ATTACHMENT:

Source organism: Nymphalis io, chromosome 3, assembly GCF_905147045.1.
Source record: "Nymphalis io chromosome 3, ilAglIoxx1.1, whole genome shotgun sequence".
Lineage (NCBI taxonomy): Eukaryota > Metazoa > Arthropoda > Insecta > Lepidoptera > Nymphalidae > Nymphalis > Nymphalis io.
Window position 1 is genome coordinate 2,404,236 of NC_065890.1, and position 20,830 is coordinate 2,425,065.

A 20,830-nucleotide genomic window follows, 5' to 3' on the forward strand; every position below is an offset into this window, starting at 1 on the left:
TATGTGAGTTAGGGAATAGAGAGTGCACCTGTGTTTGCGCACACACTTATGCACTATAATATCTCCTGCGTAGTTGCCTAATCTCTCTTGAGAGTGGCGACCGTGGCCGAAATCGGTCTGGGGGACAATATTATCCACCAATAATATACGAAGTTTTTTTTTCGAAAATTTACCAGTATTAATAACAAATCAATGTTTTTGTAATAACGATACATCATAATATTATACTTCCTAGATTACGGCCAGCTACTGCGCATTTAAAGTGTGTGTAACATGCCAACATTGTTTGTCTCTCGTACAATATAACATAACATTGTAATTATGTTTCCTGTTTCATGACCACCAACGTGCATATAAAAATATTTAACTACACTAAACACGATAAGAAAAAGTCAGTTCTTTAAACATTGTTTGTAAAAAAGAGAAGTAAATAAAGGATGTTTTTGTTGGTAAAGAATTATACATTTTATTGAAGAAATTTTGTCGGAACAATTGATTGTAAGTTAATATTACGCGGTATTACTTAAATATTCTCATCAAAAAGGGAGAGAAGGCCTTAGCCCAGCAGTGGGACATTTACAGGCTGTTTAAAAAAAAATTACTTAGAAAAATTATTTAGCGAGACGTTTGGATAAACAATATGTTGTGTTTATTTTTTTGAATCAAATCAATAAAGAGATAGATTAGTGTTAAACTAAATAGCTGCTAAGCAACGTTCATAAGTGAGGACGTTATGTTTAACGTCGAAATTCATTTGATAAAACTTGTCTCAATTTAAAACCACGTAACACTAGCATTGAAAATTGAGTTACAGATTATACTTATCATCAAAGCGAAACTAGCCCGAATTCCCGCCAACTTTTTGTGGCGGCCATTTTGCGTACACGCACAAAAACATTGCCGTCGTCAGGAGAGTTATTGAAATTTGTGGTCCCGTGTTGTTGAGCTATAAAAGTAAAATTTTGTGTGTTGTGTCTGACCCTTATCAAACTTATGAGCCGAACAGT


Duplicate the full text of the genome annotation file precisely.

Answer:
Source organism: Nymphalis io, chromosome 3, assembly GCF_905147045.1.
Source record: "Nymphalis io chromosome 3, ilAglIoxx1.1, whole genome shotgun sequence".
Lineage (NCBI taxonomy): Eukaryota > Metazoa > Arthropoda > Insecta > Lepidoptera > Nymphalidae > Nymphalis > Nymphalis io.
Window position 1 is genome coordinate 2,404,236 of NC_065890.1, and position 20,830 is coordinate 2,425,065.

A 20,830-nucleotide genomic window follows, 5' to 3' on the forward strand; every position below is an offset into this window, starting at 1 on the left:
TATGTGAGTTAGGGAATAGAGAGTGCACCTGTGTTTGCGCACACACTTATGCACTATAATATCTCCTGCGTAGTTGCCTAATCTCTCTTGAGAGTGGCGACCGTGGCCGAAATCGGTCTGGGGGACAATATTATCCACCAATAATATACGAAGTTTTTTTTTCGAAAATTTACCAGTATTAATAACAAATCAATGTTTTTGTAATAACGATACATCATAATATTATACTTCCTAGATTACGGCCAGCTACTGCGCATTTAAAGTGTGTGTAACATGCCAACATTGTTTGTCTCTCGTACAATATAACATAACATTGTAATTATGTTTCCTGTTTCATGACCACCAACGTGCATATAAAAATATTTAACTACACTAAACACGATAAGAAAAAGTCAGTTCTTTAAACATTGTTTGTAAAAAAGAGAAGTAAATAAAGGATGTTTTTGTTGGTAAAGAATTATACATTTTATTGAAGAAATTTTGTCGGAACAATTGATTGTAAGTTAATATTACGCGGTATTACTTAAATATTCTCATCAAAAAGGGAGAGAAGGCCTTAGCCCAGCAGTGGGACATTTACAGGCTGTTTAAAAAAAAATTACTTAGAAAAATTATTTAGCGAGACGTTTGGATAAACAATATGTTGTGTTTATTTTTTTGAATCAAATCAATAAAGAGATAGATTAGTGTTAAACTAAATAGCTGCTAAGCAACGTTCATAAGTGAGGACGTTATGTTTAACGTCGAAATTCATTTGATAAAACTTGTCTCAATTTAAAACCACGTAACACTAGCATTGAAAATTGAGTTACAGATTATACTTATCATCAAAGCGAAACTAGCCCGAATTCCCGCCAACTTTTTGTGGCGGCCATTTTGCGTACACGCACAAAAACATTGCCGTCGTCAGGAGAGTTATTGAAATTTGTGGTCCCGTGTTGTTGAGCTATAAAAGTAAAATTTTGTGTGTTGTGTCTGACCCTTATCAAACTTATGAGCCGAACAGT